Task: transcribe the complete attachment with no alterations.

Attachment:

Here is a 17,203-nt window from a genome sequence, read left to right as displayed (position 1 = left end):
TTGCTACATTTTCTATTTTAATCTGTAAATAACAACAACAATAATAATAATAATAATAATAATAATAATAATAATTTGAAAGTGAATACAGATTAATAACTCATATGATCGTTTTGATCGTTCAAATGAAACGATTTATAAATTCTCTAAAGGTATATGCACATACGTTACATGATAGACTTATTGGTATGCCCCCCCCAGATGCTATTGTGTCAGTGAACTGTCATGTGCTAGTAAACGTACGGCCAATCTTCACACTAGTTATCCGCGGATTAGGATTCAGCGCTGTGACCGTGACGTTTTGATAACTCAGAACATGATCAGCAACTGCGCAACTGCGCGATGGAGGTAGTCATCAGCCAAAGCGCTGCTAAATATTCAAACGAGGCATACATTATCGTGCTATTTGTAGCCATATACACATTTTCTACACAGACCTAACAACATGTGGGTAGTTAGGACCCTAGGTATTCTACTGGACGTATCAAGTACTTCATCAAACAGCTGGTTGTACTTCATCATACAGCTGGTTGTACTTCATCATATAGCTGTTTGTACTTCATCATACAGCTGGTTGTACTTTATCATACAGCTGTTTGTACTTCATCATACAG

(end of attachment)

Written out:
Here is a 17,203-nt window from a genome sequence, read left to right as displayed (position 1 = left end):
TTGCTACATTTTCTATTTTAATCTGTAAATAACAACAACAATAATAATAATAATAATAATAATAATAATAATAATTTGAAAGTGAATACAGATTAATAACTCATATGATCGTTTTGATCGTTCAAATGAAACGATTTATAAATTCTCTAAAGGTATATGCACATACGTTACATGATAGACTTATTGGTATGCCCCCCCCAGATGCTATTGTGTCAGTGAACTGTCATGTGCTAGTAAACGTACGGCCAATCTTCACACTAGTTATCCGCGGATTAGGATTCAGCGCTGTGACCGTGACGTTTTGATAACTCAGAACATGATCAGCAACTGCGCAACTGCGCGATGGAGGTAGTCATCAGCCAAAGCGCTGCTAAATATTCAAACGAGGCATACATTATCGTGCTATTTGTAGCCATATACACATTTTCTACACAGACCTAACAACATGTGGGTAGTTAGGACCCTAGGTATTCTACTGGACGTATCAAGTACTTCATCAAACAGCTGGTTGTACTTCATCATACAGCTGGTTGTACTTCATCATATAGCTGTTTGTACTTCATCATACAGCTGGTTGTACTTTATCATACAGCTGTTTGTACTTCATCATACAG